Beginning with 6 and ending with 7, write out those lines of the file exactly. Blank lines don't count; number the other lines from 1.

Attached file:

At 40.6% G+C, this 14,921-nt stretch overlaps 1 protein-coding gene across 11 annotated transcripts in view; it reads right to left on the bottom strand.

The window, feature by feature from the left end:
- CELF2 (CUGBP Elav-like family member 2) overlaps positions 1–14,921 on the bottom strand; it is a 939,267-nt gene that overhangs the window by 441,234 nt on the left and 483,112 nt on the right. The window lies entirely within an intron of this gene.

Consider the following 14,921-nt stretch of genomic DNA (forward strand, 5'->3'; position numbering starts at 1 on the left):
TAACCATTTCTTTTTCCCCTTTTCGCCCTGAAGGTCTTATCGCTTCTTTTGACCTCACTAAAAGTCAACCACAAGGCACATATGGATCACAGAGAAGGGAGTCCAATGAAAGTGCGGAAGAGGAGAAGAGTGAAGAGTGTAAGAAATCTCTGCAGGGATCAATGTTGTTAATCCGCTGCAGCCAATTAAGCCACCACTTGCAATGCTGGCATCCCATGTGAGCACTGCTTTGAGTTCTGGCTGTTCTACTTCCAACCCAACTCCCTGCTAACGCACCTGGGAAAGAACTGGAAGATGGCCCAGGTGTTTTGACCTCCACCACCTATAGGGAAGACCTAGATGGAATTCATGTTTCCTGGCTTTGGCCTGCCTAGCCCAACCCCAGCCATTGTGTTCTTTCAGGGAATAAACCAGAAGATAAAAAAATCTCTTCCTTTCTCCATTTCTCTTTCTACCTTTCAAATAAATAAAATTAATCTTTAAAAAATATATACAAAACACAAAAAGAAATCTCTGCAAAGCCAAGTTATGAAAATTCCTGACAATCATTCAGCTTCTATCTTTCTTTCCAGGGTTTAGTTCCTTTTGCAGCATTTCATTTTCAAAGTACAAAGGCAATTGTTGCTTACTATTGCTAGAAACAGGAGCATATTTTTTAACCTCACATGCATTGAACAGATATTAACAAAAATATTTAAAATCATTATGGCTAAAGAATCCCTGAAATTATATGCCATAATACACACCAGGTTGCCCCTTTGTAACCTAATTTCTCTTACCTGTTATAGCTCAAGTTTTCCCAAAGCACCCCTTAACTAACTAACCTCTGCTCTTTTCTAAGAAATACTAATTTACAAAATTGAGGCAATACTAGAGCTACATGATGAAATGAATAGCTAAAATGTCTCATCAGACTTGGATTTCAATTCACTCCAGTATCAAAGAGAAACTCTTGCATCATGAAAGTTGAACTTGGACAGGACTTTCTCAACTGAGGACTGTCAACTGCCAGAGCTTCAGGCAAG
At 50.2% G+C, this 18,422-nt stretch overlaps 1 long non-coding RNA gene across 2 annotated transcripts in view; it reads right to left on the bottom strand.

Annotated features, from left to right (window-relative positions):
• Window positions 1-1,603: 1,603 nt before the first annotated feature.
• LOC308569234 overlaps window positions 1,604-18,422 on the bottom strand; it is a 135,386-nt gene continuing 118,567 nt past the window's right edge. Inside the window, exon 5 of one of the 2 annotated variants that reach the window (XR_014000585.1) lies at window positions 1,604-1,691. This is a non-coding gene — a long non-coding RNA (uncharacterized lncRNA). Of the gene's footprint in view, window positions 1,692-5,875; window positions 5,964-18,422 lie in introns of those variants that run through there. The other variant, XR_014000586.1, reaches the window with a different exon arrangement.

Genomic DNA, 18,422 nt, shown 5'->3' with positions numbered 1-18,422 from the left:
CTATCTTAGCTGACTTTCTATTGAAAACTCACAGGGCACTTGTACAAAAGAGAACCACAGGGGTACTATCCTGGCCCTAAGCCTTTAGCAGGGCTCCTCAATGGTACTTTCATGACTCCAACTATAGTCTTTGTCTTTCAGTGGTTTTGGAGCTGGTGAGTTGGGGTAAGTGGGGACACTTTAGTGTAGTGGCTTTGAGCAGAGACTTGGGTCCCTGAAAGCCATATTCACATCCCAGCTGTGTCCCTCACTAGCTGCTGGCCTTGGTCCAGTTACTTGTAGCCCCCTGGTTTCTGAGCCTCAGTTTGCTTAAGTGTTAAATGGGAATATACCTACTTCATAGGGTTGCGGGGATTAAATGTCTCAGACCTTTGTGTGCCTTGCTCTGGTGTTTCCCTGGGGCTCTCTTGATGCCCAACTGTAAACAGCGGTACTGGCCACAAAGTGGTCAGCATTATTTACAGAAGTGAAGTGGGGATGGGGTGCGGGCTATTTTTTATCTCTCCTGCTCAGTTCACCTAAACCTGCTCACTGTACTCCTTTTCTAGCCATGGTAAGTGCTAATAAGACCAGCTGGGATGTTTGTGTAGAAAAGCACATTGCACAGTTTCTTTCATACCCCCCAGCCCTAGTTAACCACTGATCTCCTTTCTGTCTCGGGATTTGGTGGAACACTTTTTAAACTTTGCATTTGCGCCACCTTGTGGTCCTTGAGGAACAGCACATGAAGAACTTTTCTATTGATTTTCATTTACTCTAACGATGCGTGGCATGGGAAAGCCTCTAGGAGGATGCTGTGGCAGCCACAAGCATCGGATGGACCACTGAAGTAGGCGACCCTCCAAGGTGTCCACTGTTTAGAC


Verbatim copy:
At 50.2% G+C, this 18,422-nt stretch overlaps 1 long non-coding RNA gene across 2 annotated transcripts in view; it reads right to left on the bottom strand.

Annotated features, from left to right (window-relative positions):